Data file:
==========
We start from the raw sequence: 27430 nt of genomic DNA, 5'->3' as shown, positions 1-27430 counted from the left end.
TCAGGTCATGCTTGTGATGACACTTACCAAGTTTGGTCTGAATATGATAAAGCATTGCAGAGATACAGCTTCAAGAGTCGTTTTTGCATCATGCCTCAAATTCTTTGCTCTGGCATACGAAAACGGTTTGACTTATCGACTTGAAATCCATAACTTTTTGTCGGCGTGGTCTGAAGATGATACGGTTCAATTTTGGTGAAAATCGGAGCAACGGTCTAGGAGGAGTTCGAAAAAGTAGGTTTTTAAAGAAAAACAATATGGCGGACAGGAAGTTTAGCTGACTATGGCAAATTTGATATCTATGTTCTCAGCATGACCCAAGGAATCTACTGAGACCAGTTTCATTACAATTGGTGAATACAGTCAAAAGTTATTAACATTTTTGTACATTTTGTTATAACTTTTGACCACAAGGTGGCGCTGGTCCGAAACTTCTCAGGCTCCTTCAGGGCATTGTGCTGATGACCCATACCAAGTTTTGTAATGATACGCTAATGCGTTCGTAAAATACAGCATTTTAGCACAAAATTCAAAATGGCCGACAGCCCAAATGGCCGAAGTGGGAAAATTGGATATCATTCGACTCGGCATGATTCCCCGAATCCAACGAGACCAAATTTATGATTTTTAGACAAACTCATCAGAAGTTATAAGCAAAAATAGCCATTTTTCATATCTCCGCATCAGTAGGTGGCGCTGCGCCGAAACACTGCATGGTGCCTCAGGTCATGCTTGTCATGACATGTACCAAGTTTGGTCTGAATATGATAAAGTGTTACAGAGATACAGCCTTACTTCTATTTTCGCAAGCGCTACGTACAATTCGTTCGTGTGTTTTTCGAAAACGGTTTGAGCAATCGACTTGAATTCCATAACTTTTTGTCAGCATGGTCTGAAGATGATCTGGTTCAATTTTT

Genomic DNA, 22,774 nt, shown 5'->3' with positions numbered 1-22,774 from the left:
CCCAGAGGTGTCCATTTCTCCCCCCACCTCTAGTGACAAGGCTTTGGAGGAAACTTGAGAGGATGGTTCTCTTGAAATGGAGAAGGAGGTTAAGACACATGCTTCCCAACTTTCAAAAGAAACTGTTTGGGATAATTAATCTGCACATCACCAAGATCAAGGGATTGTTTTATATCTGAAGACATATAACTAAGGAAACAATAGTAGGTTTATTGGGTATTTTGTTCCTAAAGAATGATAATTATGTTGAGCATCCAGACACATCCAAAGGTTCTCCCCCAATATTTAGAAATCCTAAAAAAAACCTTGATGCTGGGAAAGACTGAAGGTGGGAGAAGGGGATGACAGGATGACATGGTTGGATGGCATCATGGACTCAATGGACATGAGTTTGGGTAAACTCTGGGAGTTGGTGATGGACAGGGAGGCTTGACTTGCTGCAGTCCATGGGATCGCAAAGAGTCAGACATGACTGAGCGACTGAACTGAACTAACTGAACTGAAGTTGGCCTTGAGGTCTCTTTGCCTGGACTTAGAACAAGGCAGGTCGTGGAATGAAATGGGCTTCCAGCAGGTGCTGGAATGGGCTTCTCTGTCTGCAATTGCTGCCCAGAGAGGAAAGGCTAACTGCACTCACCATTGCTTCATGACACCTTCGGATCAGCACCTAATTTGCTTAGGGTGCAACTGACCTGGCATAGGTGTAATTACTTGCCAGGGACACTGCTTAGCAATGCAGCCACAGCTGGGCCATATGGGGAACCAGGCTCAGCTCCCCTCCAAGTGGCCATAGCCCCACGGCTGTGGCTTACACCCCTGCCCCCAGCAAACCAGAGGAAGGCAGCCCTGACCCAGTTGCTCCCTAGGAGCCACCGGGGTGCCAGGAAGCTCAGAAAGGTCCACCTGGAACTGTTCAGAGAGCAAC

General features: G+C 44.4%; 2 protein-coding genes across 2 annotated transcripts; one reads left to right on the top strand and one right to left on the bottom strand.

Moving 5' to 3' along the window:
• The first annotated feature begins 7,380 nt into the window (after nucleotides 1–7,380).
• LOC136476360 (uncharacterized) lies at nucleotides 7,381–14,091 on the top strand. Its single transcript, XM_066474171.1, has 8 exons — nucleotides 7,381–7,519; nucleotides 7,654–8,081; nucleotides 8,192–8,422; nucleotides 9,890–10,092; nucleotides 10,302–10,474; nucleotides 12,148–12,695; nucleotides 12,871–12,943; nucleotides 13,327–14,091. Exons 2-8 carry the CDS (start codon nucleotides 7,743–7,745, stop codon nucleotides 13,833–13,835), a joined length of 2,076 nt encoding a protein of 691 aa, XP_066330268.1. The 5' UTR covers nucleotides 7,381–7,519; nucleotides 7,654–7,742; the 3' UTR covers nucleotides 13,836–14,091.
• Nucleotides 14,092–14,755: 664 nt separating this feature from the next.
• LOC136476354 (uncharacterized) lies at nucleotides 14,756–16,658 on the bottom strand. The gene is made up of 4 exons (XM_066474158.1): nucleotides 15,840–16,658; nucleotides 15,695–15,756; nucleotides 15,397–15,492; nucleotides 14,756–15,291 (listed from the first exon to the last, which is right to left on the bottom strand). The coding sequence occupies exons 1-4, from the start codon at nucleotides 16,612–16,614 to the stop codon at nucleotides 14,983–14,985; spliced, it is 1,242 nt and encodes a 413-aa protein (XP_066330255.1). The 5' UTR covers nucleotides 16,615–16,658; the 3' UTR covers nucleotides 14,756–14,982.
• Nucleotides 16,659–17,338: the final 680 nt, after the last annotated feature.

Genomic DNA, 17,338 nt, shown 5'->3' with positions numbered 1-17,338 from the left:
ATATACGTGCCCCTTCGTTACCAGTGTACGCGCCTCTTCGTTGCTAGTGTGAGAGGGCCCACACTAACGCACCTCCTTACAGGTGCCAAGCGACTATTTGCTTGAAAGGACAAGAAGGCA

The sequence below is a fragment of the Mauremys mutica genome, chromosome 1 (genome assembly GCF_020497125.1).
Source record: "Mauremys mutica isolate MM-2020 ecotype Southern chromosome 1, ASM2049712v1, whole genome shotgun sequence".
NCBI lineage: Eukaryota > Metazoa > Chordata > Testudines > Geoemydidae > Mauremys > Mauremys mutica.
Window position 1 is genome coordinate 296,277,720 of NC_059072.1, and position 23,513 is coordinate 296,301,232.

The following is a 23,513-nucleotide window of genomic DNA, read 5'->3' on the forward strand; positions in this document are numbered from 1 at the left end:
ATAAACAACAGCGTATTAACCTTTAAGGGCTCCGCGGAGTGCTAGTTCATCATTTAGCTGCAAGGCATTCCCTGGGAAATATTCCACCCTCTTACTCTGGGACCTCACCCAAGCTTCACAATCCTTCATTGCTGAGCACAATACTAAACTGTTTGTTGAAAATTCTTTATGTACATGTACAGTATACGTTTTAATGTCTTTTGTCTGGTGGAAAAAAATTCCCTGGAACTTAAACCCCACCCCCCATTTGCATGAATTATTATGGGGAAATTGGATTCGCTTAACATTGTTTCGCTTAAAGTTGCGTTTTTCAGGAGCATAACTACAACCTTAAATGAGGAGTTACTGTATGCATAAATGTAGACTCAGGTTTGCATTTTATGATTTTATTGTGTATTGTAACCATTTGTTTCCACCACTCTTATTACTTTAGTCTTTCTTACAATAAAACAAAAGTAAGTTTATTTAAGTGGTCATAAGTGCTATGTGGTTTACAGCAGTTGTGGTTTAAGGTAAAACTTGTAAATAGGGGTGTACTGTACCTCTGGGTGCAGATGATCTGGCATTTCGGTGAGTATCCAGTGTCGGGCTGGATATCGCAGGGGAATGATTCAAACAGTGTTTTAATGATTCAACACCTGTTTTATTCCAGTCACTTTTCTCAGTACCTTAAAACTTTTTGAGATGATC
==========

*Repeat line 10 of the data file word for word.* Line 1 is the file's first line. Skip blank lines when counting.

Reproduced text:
• LOC136476354 (uncharacterized) lies at nucleotides 14,756–16,658 on the bottom strand. The gene is made up of 4 exons (XM_066474158.1): nucleotides 15,840–16,658; nucleotides 15,695–15,756; nucleotides 15,397–15,492; nucleotides 14,756–15,291 (listed from the first exon to the last, which is right to left on the bottom strand). The coding sequence occupies exons 1-4, from the start codon at nucleotides 16,612–16,614 to the stop codon at nucleotides 14,983–14,985; spliced, it is 1,242 nt and encodes a 413-aa protein (XP_066330255.1). The 5' UTR covers nucleotides 16,615–16,658; the 3' UTR covers nucleotides 14,756–14,982.